The second case involves SAA, a coddled state-owned embarrassment with a shocking history of driving competitors out of business – quite apart from its more recent litany of mismanagement which last week forced Tito Mboweni to increase its debt guarantee by R6.2 billion.
Comair has argued in court that these guarantees shield SAA from the commercial realities confronting private carriers. So while SAA was able to use the public purse to pay travel agents to direct business its way, the result was catastrophic for the ‘level playing field’ between private operators and SAA that formed the bedrock of the 1990 transport policy. The politicians and advisors who drafted this policy have long since departed, creating a murky environment in which monopolistic tendencies were allowed to reassert themselves.
Earlier this month SAA agreed to pay Comair R1.1 billion for anti-competitive behaviour going back to the 2000s. Comair survived, but many others did not, including Flitestar, Sun Air, Trek Airways and Nationwide.
Recent statements from SAA indicate some contrition over this past behaviour. The future of the national carrier is uncertain, with calls to privatise it growing louder by the day.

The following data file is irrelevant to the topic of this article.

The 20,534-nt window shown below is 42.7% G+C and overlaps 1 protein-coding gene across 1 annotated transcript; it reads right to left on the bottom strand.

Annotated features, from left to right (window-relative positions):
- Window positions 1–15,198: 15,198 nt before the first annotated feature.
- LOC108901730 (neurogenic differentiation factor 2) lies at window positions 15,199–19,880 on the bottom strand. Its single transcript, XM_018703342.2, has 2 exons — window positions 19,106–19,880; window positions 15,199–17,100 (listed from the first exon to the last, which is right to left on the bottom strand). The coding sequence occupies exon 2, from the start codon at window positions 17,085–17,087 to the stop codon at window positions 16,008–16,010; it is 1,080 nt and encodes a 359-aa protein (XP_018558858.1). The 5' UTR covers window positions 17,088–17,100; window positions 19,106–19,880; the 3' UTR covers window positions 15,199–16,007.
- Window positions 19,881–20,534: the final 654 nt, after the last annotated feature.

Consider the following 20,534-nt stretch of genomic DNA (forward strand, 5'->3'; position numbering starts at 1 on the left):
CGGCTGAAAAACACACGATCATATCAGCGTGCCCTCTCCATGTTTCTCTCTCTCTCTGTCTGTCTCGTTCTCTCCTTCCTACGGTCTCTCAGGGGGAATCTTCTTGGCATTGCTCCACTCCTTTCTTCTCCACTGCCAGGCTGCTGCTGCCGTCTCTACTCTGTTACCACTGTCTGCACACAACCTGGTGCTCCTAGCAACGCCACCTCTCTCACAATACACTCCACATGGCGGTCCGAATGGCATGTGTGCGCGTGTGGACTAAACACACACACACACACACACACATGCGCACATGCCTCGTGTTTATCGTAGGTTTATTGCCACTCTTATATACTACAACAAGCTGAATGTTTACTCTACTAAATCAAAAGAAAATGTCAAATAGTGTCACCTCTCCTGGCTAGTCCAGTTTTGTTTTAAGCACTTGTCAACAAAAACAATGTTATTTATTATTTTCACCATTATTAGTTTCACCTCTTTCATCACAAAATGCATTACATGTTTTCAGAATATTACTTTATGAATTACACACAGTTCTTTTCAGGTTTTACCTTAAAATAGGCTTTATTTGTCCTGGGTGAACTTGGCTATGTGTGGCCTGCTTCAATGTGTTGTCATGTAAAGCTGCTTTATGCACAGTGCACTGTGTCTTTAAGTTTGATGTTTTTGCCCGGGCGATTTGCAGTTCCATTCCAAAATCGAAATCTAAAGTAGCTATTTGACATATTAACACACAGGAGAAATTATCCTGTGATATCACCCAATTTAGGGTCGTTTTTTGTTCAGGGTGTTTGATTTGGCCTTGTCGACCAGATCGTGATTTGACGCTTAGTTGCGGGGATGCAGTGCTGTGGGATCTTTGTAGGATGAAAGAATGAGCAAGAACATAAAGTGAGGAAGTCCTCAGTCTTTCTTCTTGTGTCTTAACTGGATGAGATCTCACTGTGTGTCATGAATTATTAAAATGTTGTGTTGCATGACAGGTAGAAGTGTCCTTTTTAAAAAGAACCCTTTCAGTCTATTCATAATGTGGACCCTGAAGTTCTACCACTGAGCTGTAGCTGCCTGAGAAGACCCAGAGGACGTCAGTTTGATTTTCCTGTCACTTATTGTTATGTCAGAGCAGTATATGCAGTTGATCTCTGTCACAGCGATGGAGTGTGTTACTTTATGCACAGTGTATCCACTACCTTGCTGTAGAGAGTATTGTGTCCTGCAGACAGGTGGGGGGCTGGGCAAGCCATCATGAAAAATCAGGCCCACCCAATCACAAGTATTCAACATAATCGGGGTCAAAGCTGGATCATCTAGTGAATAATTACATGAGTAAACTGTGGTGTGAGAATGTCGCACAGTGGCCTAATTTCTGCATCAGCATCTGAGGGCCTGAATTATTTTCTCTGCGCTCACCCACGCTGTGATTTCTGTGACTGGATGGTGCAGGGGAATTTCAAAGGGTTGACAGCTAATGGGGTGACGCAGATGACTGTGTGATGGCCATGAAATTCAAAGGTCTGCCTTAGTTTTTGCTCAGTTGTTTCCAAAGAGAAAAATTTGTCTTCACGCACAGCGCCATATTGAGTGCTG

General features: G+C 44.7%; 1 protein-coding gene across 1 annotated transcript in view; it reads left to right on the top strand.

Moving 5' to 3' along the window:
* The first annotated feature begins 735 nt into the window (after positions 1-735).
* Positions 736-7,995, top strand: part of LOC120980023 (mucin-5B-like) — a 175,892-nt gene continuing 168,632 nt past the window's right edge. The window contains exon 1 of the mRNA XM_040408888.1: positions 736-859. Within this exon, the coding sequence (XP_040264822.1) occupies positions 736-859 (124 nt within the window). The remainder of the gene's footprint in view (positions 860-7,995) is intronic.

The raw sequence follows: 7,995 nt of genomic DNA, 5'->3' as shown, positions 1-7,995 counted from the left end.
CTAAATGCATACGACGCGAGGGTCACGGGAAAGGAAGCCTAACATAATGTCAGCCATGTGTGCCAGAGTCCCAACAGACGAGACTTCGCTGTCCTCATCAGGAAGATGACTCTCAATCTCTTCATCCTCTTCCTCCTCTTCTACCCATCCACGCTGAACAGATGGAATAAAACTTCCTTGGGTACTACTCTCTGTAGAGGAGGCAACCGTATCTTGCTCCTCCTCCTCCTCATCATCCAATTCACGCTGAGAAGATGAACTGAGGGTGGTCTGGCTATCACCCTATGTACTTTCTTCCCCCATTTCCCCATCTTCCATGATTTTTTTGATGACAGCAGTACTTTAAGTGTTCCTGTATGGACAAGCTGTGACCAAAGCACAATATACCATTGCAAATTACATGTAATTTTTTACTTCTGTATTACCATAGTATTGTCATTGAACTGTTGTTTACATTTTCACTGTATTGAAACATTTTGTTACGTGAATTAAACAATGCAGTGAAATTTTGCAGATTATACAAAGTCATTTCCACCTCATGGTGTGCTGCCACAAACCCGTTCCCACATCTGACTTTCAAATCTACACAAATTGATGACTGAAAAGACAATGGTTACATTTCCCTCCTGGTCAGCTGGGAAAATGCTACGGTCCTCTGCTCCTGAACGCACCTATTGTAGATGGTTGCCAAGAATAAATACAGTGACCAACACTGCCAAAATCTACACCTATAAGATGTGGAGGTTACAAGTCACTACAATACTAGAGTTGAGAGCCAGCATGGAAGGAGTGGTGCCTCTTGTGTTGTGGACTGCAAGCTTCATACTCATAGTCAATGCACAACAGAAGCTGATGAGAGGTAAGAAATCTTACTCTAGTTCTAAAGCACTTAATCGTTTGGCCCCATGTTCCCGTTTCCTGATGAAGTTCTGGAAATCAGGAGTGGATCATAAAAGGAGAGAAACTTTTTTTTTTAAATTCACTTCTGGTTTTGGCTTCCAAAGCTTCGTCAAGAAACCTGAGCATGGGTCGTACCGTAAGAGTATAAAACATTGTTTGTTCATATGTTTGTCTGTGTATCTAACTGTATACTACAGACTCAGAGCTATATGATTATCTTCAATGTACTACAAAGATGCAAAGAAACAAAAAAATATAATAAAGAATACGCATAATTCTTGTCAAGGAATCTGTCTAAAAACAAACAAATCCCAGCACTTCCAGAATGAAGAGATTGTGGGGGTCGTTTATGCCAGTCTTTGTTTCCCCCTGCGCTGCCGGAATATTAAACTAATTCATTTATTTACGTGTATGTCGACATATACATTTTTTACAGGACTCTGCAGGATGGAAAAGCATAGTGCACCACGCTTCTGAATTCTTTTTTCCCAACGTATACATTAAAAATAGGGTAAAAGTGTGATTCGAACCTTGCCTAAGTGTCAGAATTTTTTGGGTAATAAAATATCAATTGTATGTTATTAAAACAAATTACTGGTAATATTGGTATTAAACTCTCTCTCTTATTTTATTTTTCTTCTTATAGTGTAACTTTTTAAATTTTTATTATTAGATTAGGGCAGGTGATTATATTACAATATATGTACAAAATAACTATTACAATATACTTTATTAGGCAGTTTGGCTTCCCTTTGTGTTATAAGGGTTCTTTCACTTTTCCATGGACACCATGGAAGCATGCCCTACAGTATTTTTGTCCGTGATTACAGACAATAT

All this is relevant in light of finance minister Tito Mboweni’s budget announcement on February 20 that Eskom would be split into three components which would “allow for more competition, transparency and a focused funding model”.
Unions see red
This was a red flag to trade unions, who see the ground being laid for privatisation, whether it be by outright sale of power stations or some other form of private participation.
Eskom is such a mess it will require R23 billion a year in financial support from the state, possibly for a decade, to help service its debt. As with the King Shaka Airport, Eskom is being driven by government into a direction that needs far greater scrutiny – especially by Treasury. The push for costly renewable energy is saddling the company and the country with massive debt, but with no appreciable gain to base load power generation.
It is not difficult to understand the tensions that can exist within cabinet over state-owned enterprises (SOEs). Treasury’s imperative to generate profits and reduce debt can, and has, been trumped by a culture of cadre deployment, or by policies that have catastrophic fiscal implications. This is the mess that Mboweni is trying to sort out by insisting on the appointment of independent ‘chief reorganisation officers’ in SOEs that demand fiscal support.
Public-private partnerships (PPPs), such as the 30-year concessions granted to private companies to operate SA’s main highways, will be offered as a solution for infrastructure development going forward, particularly as claims on government’s budget intensify. Perhaps we should be asking why we pay R240 in toll fees for a trip from Joburg to Durban, years after the concessionaires recovered their initial investment? If the answer is road maintenance costs, then perhaps we should demand to see the evidence of this from concessionaires such as Trans African Concessions (Trac) and N3 Toll Concession (N3TC).
If Mboweni’s budget taught us anything, it’s that we should be paying far greater attention to the intersection of state and public business arrangements.